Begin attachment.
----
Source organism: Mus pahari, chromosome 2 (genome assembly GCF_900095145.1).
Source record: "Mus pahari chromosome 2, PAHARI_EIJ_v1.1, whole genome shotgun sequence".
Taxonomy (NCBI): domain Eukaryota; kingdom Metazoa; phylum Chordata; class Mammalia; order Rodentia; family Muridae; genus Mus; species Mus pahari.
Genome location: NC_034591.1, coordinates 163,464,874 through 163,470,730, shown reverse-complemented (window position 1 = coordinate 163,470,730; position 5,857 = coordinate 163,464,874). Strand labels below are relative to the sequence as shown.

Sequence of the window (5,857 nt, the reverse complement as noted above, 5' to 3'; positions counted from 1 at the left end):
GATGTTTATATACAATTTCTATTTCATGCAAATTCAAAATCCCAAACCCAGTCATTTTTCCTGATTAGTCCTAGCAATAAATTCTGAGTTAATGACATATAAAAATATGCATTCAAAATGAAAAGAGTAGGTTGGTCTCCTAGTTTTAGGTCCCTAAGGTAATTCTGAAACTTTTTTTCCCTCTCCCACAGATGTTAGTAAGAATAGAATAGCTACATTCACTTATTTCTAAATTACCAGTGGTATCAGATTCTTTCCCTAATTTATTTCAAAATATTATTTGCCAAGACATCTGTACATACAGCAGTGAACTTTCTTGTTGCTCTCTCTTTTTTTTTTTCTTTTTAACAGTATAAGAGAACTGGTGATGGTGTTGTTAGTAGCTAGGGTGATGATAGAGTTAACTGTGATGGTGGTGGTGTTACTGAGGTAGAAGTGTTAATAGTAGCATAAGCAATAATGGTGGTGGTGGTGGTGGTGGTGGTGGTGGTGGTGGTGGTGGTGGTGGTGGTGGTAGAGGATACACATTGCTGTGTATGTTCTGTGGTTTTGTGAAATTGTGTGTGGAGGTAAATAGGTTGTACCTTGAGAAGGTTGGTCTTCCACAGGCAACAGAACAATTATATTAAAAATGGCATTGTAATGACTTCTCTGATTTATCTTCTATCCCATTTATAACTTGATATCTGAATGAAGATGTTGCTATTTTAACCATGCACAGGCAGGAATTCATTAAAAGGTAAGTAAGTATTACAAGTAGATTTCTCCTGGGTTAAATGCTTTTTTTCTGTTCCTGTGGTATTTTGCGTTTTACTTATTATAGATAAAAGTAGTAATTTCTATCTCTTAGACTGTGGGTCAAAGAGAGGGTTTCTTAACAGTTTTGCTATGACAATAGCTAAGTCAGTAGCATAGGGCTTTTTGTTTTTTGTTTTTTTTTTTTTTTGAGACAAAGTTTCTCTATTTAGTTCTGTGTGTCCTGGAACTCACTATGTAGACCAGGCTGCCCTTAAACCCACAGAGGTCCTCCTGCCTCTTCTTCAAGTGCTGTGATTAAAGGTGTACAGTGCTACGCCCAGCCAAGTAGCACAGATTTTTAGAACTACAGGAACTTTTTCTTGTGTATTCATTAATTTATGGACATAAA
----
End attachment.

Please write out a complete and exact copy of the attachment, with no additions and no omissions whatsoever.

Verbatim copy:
Source organism: Mus pahari, chromosome 2 (genome assembly GCF_900095145.1).
Source record: "Mus pahari chromosome 2, PAHARI_EIJ_v1.1, whole genome shotgun sequence".
Taxonomy (NCBI): domain Eukaryota; kingdom Metazoa; phylum Chordata; class Mammalia; order Rodentia; family Muridae; genus Mus; species Mus pahari.
Genome location: NC_034591.1, coordinates 163,464,874 through 163,470,730, shown reverse-complemented (window position 1 = coordinate 163,470,730; position 5,857 = coordinate 163,464,874). Strand labels below are relative to the sequence as shown.

Sequence of the window (5,857 nt, the reverse complement as noted above, 5' to 3'; positions counted from 1 at the left end):
GATGTTTATATACAATTTCTATTTCATGCAAATTCAAAATCCCAAACCCAGTCATTTTTCCTGATTAGTCCTAGCAATAAATTCTGAGTTAATGACATATAAAAATATGCATTCAAAATGAAAAGAGTAGGTTGGTCTCCTAGTTTTAGGTCCCTAAGGTAATTCTGAAACTTTTTTTCCCTCTCCCACAGATGTTAGTAAGAATAGAATAGCTACATTCACTTATTTCTAAATTACCAGTGGTATCAGATTCTTTCCCTAATTTATTTCAAAATATTATTTGCCAAGACATCTGTACATACAGCAGTGAACTTTCTTGTTGCTCTCTCTTTTTTTTTTTCTTTTTAACAGTATAAGAGAACTGGTGATGGTGTTGTTAGTAGCTAGGGTGATGATAGAGTTAACTGTGATGGTGGTGGTGTTACTGAGGTAGAAGTGTTAATAGTAGCATAAGCAATAATGGTGGTGGTGGTGGTGGTGGTGGTGGTGGTGGTGGTGGTGGTGGTGGTGGTGGTAGAGGATACACATTGCTGTGTATGTTCTGTGGTTTTGTGAAATTGTGTGTGGAGGTAAATAGGTTGTACCTTGAGAAGGTTGGTCTTCCACAGGCAACAGAACAATTATATTAAAAATGGCATTGTAATGACTTCTCTGATTTATCTTCTATCCCATTTATAACTTGATATCTGAATGAAGATGTTGCTATTTTAACCATGCACAGGCAGGAATTCATTAAAAGGTAAGTAAGTATTACAAGTAGATTTCTCCTGGGTTAAATGCTTTTTTTCTGTTCCTGTGGTATTTTGCGTTTTACTTATTATAGATAAAAGTAGTAATTTCTATCTCTTAGACTGTGGGTCAAAGAGAGGGTTTCTTAACAGTTTTGCTATGACAATAGCTAAGTCAGTAGCATAGGGCTTTTTGTTTTTTGTTTTTTTTTTTTTTTGAGACAAAGTTTCTCTATTTAGTTCTGTGTGTCCTGGAACTCACTATGTAGACCAGGCTGCCCTTAAACCCACAGAGGTCCTCCTGCCTCTTCTTCAAGTGCTGTGATTAAAGGTGTACAGTGCTACGCCCAGCCAAGTAGCACAGATTTTTAGAACTACAGGAACTTTTTCTTGTGTATTCATTAATTTATGGACATAAA